Association of International Marathons and Distance Races

The home of world running™

Sport science

21 November 2019, 2pm

Start Right is a predictive algorithm developed by Marcel Altenburg, senior lecturer at Manchester Metropolitan University’s Department of Crowd Science, in cooperation with the Abbott World Marathon Majors races in Chicago, Berlin and New York. He explains how it works

Running the numbers

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In our research, we compared millions of results from races of all distances. We connected the developments on the course with the operations at the start to understand the consequences of even the slightest changes. By doing this we were able to predict the whole race flow based on the planned procedures at the start.

This is what world-leading marathons are now using to simulate their race months before they are held. It allows them to make changes, try out new approaches, adjust sections of the course or investigate the safe maximum capacity of the race.

The facility to test alternatives and simulate a full race on the desktop is entirely new to the running industry. Using “Start Right” allows race organisers the freedom to define a safe benchmark for the finish, aid stations or any point along the course and then find a start procedure that makes sure none of those benchmarks are exceeded.

Experienced runners and novices alike will have noticed the pre-assigned start corrals, controlled measurements and precisely orchestrated start times of multiple waves at races they have done. The start procedure can stretch over an hour at certain races in order to massage the impact of runner flow to best effect.

For some of the larger races up to 10 million calculations need to be performed to accurately predict the position of every single runner at every point in time during the race. Once done this defines the road width required all the way along the course.

Applying the “Start Right” algorithm allows race organisers to see through this complexity with an accuracy regularly above 99.9%. Calculating runner flow over the finish line at the Bank of America Chicago Marathon 2018 predicted 853 for the peak five-minute period – which is exactly what it was.

The Advocate Health International Chicago 5km is held the day before the Chicago Marathon. Last October, in its 4th edition, 7500 runners started. This was an increase on the previous editions but, benefiting from the same kind of simulation exercises performed for its big brother event, it was relatively straightforward to define the ideal start procedure for this number of runners. The simulation is based on the logic of larger races while making adjustments for the unique profile of this race’s participants.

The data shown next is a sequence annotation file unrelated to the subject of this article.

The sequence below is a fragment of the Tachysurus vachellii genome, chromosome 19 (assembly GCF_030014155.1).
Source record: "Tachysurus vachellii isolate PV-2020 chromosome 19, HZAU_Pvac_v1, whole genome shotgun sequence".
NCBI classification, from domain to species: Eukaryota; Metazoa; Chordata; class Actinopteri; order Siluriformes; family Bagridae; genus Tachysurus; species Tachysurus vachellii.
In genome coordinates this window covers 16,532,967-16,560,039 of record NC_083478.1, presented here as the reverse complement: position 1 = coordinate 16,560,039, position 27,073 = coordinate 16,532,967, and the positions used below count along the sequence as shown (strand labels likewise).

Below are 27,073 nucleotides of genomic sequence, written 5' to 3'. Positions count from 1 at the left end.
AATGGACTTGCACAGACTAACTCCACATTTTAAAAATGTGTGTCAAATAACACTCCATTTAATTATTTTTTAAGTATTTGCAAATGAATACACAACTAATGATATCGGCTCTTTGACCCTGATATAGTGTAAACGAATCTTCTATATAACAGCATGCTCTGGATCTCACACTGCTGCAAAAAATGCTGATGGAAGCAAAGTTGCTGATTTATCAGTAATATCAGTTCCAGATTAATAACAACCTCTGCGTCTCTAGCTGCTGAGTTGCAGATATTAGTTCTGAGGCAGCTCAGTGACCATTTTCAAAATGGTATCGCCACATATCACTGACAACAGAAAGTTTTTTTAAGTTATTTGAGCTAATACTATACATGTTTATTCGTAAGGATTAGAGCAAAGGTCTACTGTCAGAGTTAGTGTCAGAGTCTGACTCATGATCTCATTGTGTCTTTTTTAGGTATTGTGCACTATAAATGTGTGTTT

In this way the organiser can know exactly what to expect at every point on the course: at every junction and every corner. How to prepare staff, volunteers and services. How to organise street closures, narrow sections, crossing times and cameras. And how to ensure safety, course density and a great experience for everyone in the race.

With Start Right there is nothing between start and finish of a race that can’t be calculated. Growth of the race, the efficiency of resources, course merges in races with multiple distances… everything can be foreseen, based on the work done over the last few years. Now it is up to the race organisers to ask the right questions to make use of the research. In doing so races can be made safer, while simultaneously making them more time and cost-efficient.

The logic behind Start Right is based upon operations and results of the Abbott World Marathon Majors but the same lessons are now applied by more than 50 races on five continents. Using the experience and data from industry leaders can have direct benefits for much smaller races and even those being held for the first time that have no previous experience to draw from.

While the organisers are taking advantage of the ability to test changes or simulate entirely new races from the comfort of the computer the algorithm learns from itself every time it is applied. If you are a regular runner you have probably already benefited from this revelation in the running industry. You may have been “simulated” months in advance while you still were training for the event.

Based on the application of crowd science and experience from world-leading distance running events all races can be expected to benefit by making use of these highly-controlled and accurate simulations.

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